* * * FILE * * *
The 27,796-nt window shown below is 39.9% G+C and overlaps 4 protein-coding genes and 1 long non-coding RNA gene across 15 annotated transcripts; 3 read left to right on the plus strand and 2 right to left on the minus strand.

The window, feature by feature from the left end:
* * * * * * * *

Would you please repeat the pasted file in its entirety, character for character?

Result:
The 27,796-nt window shown below is 39.9% G+C and overlaps 4 protein-coding genes and 1 long non-coding RNA gene across 15 annotated transcripts; 3 read left to right on the plus strand and 2 right to left on the minus strand.

The window, feature by feature from the left end: